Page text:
Despite the ‘worst ever’ Covid strain spreading among young and unvaccinated people, South Africa criticizes the UK travel ban as ‘hurried.’
Despite a new, more infectious Covid variant spreading at lightning speed among the young and unvaccinated, South Africa has slammed the UK’s travel ban as “hurried.”
Naledi Pandor, a senior minister, has urged the UK government to reconsider the Friday ban.
Pandor, who heads the Department of International Relations and Cooperation, slammed the move, saying, “Our immediate concern is the damage that this decision will cause to both countries’ tourism industries and businesses.”
She claimed that the UK overreacted because the WHO had yet to issue guidance on the new B1.1.529 strain.
South Africans were temporarily barred from entering the UK on Friday, according to UK Health Minister Sajid Javid, who tweeted: “COVID-19 UPDATE: UKSHA is investigating a new variants.”
More information is needed, but we’re already taking precautions.
“Six African countries will be added to the red list at noon tomorrow, flights will be temporarily banned, and UK travelers will be required to quarantine.”
It comes as South Africa has reported 53 cases of the new strain, which is said to be “better at infecting people who have been vaccinated.”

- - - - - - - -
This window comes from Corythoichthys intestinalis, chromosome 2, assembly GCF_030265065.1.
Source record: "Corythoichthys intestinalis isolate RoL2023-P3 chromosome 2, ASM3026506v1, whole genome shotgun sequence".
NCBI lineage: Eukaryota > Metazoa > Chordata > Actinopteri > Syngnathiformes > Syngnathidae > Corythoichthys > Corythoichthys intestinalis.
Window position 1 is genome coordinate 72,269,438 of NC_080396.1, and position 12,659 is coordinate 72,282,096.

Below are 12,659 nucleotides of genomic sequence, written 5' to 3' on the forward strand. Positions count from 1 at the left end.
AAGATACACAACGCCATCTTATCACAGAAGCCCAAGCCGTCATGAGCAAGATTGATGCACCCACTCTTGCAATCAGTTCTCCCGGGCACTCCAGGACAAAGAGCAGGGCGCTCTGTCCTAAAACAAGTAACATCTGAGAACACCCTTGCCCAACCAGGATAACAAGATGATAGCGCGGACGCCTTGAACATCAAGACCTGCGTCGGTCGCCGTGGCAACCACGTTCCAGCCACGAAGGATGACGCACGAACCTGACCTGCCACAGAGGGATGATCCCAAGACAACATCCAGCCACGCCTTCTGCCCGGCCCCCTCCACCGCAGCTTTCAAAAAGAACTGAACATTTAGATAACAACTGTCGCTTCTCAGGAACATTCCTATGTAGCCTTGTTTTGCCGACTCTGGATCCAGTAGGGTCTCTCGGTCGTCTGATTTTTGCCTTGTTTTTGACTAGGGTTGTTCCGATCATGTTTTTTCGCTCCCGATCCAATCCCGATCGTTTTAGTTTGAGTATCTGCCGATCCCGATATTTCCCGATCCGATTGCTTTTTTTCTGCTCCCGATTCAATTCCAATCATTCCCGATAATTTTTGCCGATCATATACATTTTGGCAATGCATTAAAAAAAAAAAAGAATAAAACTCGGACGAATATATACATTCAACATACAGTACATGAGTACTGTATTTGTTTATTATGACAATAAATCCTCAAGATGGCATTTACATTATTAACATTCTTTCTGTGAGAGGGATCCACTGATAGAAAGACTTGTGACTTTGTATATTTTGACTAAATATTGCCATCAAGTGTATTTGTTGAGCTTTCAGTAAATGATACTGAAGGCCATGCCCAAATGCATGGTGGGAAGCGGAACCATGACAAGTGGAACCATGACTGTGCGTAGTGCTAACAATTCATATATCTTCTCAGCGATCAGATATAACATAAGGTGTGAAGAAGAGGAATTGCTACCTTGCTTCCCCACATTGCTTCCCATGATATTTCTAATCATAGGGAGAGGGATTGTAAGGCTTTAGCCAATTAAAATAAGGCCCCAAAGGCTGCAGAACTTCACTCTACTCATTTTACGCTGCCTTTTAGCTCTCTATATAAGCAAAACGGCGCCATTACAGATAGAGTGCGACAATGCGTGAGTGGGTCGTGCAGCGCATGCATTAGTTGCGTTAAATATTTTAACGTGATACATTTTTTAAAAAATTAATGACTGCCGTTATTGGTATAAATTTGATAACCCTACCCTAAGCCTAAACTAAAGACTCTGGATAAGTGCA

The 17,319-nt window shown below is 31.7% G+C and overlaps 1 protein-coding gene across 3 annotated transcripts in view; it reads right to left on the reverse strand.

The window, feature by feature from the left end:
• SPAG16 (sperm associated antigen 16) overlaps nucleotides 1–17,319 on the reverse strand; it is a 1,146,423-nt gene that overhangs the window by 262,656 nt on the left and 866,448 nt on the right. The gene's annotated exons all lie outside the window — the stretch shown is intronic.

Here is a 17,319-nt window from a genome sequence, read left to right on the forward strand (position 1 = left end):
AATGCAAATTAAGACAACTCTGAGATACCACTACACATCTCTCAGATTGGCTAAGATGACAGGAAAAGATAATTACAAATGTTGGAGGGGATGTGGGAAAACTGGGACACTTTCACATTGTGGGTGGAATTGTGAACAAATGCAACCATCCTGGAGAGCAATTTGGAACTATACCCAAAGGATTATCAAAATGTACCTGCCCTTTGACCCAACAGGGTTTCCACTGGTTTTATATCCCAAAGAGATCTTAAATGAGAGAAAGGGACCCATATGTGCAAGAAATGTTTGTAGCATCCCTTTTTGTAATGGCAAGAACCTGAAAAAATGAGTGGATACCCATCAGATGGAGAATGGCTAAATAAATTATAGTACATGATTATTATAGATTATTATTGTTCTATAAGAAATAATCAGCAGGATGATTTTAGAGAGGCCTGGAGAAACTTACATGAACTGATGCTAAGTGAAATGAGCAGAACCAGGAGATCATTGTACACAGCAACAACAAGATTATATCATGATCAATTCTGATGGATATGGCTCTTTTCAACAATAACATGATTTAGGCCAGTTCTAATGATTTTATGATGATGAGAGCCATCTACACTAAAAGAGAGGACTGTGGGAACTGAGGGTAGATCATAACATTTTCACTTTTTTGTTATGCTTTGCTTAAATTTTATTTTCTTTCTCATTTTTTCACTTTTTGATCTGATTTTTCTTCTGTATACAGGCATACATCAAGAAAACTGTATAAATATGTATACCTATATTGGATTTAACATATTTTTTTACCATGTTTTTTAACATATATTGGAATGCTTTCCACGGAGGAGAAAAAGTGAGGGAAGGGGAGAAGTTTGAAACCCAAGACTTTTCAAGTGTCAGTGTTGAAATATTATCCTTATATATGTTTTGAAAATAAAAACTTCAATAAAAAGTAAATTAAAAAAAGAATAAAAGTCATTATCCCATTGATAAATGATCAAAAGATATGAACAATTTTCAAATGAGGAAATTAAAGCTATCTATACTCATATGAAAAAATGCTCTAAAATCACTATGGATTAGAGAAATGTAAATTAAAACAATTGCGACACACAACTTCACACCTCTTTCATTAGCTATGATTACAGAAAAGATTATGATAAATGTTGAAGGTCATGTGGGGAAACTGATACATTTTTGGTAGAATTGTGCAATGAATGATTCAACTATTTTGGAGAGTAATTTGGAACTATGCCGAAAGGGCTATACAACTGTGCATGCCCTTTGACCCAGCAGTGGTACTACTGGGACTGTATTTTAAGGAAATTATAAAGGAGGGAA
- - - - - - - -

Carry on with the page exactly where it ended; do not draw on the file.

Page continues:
The variant has yet to arrive in the United Kingdom.
Infection of the variant dubbed Botswana has tripled since it was first discovered, causing a spike in Covid cases in South Africa in recent days.
According to Brinkwire, the country’s health authorities had been reporting around 200 confirmed cases per day until Wednesday, when the number of infections quickly surpassed 1,200 and nearly doubled to 2,465 on Thursday.
According to the outlet, 90 percent of new infections in Gauteng, South Africa’s most populous region, may be B1.1.529.
Experts have warned that B1.1.529, which has 32 mutations, may be worse than Delta.
Professor Tulio de Oliveir, the director of Covid surveillance in a South African province, warned that the virus could be found in nearly every part of the country.
He believes the variant has five times more mutations on a specific part of the virus that antibodies bind to, making it potentially more effective at infecting vaccinated people than Delta, the current global dominant strain.
It had a “very unusual constellation of mutations,” according to the expert, which was a “reason for concern.”
Joe Phaahla, South Africa’s health minister, called the horror strain “a major threat.”
“I would definitely expect it to be poorly recognized by neutralizing antibodies relative to Alpha or Delta,” said Prof Francois Balloux, Professor of Computational Systems Biology and Director, UCL Genetics Institute.
“At this point, it’s hard to say how transmissible it will be.”
“It should be closely monitored and analysed for the time being, but there is no reason to…
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